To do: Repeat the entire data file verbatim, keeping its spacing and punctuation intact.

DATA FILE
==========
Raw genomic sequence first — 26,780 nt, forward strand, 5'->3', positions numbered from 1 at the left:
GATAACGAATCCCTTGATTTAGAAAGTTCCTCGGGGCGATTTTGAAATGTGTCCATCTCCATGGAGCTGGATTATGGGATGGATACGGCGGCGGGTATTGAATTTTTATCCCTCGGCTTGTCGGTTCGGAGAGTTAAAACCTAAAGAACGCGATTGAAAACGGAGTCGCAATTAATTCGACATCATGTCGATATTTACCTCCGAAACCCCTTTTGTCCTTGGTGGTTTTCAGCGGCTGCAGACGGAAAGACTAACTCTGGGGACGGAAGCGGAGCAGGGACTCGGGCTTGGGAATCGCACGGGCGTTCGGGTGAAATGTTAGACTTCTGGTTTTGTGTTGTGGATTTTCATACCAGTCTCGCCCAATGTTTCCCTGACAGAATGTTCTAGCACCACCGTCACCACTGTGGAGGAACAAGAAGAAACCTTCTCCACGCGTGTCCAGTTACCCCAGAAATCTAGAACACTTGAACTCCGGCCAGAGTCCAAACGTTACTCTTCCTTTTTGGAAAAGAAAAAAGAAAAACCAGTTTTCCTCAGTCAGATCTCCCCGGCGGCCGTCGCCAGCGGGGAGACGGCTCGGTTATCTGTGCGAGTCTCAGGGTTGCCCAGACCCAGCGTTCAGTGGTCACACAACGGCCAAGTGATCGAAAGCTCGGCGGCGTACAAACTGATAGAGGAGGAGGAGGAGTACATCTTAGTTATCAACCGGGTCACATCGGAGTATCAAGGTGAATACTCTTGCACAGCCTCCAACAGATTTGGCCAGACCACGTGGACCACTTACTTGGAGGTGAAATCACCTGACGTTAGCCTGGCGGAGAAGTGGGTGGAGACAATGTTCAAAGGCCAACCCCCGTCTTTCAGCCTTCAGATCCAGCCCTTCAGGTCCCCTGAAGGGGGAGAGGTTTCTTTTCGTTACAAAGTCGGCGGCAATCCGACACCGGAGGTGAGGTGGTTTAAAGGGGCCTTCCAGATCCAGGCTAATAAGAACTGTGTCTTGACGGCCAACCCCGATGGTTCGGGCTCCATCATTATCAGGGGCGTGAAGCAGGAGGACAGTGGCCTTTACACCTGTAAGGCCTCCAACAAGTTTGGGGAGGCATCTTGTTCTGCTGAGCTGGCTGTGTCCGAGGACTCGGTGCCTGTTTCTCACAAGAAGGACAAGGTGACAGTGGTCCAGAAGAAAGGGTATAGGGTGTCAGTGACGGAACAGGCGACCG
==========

Raw genomic sequence first — 26,780 nt, forward strand, 5'->3', positions numbered from 1 at the left:
GATAACGAATCCCTTGATTTAGAAAGTTCCTCGGGGCGATTTTGAAATGTGTCCATCTCCATGGAGCTGGATTATGGGATGGATACGGCGGCGGGTATTGAATTTTTATCCCTCGGCTTGTCGGTTCGGAGAGTTAAAACCTAAAGAACGCGATTGAAAACGGAGTCGCAATTAATTCGACATCATGTCGATATTTACCTCCGAAACCCCTTTTGTCCTTGGTGGTTTTCAGCGGCTGCAGACGGAAAGACTAACTCTGGGGACGGAAGCGGAGCAGGGACTCGGGCTTGGGAATCGCACGGGCGTTCGGGTGAAATGTTAGACTTCTGGTTTTGTGTTGTGGATTTTCATACCAGTCTCGCCCAATGTTTCCCTGACAGAATGTTCTAGCACCACCGTCACCACTGTGGAGGAACAAGAAGAAACCTTCTCCACGCGTGTCCAGTTACCCCAGAAATCTAGAACACTTGAACTCCGGCCAGAGTCCAAACGTTACTCTTCCTTTTTGGAAAAGAAAAAAGAAAAACCAGTTTTCCTCAGTCAGATCTCCCCGGCGGCCGTCGCCAGCGGGGAGACGGCTCGGTTATCTGTGCGAGTCTCAGGGTTGCCCAGACCCAGCGTTCAGTGGTCACACAACGGCCAAGTGATCGAAAGCTCGGCGGCGTACAAACTGATAGAGGAGGAGGAGGAGTACATCTTAGTTATCAACCGGGTCACATCGGAGTATCAAGGTGAATACTCTTGCACAGCCTCCAACAGATTTGGCCAGACCACGTGGACCACTTACTTGGAGGTGAAATCACCTGACGTTAGCCTGGCGGAGAAGTGGGTGGAGACAATGTTCAAAGGCCAACCCCCGTCTTTCAGCCTTCAGATCCAGCCCTTCAGGTCCCCTGAAGGGGGAGAGGTTTCTTTTCGTTACAAAGTCGGCGGCAATCCGACACCGGAGGTGAGGTGGTTTAAAGGGGCCTTCCAGATCCAGGCTAATAAGAACTGTGTCTTGACGGCCAACCCCGATGGTTCGGGCTCCATCATTATCAGGGGCGTGAAGCAGGAGGACAGTGGCCTTTACACCTGTAAGGCCTCCAACAAGTTTGGGGAGGCATCTTGTTCTGCTGAGCTGGCTGTGTCCGAGGACTCGGTGCCTGTTTCTCACAAGAAGGACAAGGTGACAGTGGTCCAGAAGAAAGGGTATAGGGTGTCAGTGACGGAACAGGCGACCG